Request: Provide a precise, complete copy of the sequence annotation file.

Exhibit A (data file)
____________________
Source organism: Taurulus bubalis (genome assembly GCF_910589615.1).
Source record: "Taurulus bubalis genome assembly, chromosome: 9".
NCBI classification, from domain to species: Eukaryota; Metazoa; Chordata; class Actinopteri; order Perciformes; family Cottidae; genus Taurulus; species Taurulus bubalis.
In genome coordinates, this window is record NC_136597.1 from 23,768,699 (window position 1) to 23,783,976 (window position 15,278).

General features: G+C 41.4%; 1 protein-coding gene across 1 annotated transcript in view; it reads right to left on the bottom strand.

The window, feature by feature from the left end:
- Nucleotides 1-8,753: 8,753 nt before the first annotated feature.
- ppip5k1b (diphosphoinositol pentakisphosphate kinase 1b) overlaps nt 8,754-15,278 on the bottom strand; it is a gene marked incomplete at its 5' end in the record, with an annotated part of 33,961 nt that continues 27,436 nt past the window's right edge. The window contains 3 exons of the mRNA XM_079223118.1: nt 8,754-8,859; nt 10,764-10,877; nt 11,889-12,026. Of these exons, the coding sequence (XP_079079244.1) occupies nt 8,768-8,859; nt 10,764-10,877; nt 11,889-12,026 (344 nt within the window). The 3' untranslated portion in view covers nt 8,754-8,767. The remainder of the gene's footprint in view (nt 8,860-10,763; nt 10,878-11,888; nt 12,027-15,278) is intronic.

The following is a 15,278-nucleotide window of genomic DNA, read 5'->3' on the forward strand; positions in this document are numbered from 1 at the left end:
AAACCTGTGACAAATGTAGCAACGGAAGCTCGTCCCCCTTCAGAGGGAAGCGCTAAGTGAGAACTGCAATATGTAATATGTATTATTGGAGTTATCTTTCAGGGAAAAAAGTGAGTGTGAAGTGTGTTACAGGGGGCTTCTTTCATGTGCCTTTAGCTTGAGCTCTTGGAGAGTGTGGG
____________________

Source organism: Taurulus bubalis (genome assembly GCF_910589615.1).
Source record: "Taurulus bubalis genome assembly, chromosome: 9".
NCBI classification, from domain to species: Eukaryota; Metazoa; Chordata; class Actinopteri; order Perciformes; family Cottidae; genus Taurulus; species Taurulus bubalis.
In genome coordinates, this window is record NC_136597.1 from 23,768,699 (window position 1) to 23,783,976 (window position 15,278).

General features: G+C 41.4%; 1 protein-coding gene across 1 annotated transcript in view; it reads right to left on the bottom strand.

The window, feature by feature from the left end:
- Nucleotides 1-8,753: 8,753 nt before the first annotated feature.
- ppip5k1b (diphosphoinositol pentakisphosphate kinase 1b) overlaps nt 8,754-15,278 on the bottom strand; it is a gene marked incomplete at its 5' end in the record, with an annotated part of 33,961 nt that continues 27,436 nt past the window's right edge. The window contains 3 exons of the mRNA XM_079223118.1: nt 8,754-8,859; nt 10,764-10,877; nt 11,889-12,026. Of these exons, the coding sequence (XP_079079244.1) occupies nt 8,768-8,859; nt 10,764-10,877; nt 11,889-12,026 (344 nt within the window). The 3' untranslated portion in view covers nt 8,754-8,767. The remainder of the gene's footprint in view (nt 8,860-10,763; nt 10,878-11,888; nt 12,027-15,278) is intronic.

The following is a 15,278-nucleotide window of genomic DNA, read 5'->3' on the forward strand; positions in this document are numbered from 1 at the left end:
AAACCTGTGACAAATGTAGCAACGGAAGCTCGTCCCCCTTCAGAGGGAAGCGCTAAGTGAGAACTGCAATATGTAATATGTATTATTGGAGTTATCTTTCAGGGAAAAAAGTGAGTGTGAAGTGTGTTACAGGGGGCTTCTTTCATGTGCCTTTAGCTTGAGCTCTTGGAGAGTGTGGG